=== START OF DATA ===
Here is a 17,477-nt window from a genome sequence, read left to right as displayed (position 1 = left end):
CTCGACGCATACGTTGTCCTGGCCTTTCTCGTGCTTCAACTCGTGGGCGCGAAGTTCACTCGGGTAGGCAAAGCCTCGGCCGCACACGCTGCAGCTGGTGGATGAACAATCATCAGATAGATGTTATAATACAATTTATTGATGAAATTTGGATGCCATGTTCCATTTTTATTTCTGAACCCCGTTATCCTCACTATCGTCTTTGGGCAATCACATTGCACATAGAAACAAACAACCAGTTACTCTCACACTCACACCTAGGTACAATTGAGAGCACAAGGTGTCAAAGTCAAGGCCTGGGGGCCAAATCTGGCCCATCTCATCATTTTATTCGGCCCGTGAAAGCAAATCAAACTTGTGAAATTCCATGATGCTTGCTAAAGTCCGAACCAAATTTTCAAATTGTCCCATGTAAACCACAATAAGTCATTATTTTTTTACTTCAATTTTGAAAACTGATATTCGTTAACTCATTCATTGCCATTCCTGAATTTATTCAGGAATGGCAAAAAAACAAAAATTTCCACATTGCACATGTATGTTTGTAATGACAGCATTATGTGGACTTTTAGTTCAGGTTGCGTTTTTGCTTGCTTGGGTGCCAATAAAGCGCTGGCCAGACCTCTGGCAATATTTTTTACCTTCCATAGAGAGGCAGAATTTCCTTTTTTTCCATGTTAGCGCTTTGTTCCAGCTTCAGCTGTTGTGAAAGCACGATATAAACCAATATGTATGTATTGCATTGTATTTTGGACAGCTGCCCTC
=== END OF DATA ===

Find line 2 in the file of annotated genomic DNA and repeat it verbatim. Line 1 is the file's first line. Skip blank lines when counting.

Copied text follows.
CTCGACGCATACGTTGTCCTGGCCTTTCTCGTGCTTCAACTCGTGGGCGCGAAGTTCACTCGGGTAGGCAAAGCCTCGGCCGCACACGCTGCAGCTGGTGGATGAACAATCATCAGATAGATGTTATAATACAATTTATTGATGAAATTTGGATGCCATGTTCCATTTTTATTTCTGAACCCCGTTATCCTCACTATCGTCTTTGGGCAATCACATTGCACATAGAAACAAACAACCAGTTACTCTCACACTCACACCTAGGTACAATTGAGAGCACAAGGTGTCAAAGTCAAGGCCTGGGGGCCAAATCTGGCCCATCTCATCATTTTATTCGGCCCGTGAAAGCAAATCAAACTTGTGAAATTCCATGATGCTTGCTAAAGTCCGAACCAAATTTTCAAATTGTCCCATGTAAACCACAATAAGTCATTATTTTTTTACTTCAATTTTGAAAACTGATATTCGTTAACTCATTCATTGCCATTCCTGAATTTATTCAGGAATGGCAAAAAAACAAAAATTTCCACATTGCACATGTATGTTTGTAATGACAGCATTATGTGGACTTTTAGTTCAGGTTGCGTTTTTGCTTGCTTGGGTGCCAATAAAGCGCTGGCCAGACCTCTGGCAATATTTTTTACCTTCCATAGAGAGGCAGAATTTCCTTTTTTTCCATGTTAGCGCTTTGTTCCAGCTTCAGCTGTTGTGAAAGCACGATATAAACCAATATGTATGTATTGCATTGTATTTTGGACAGCTGCCCTC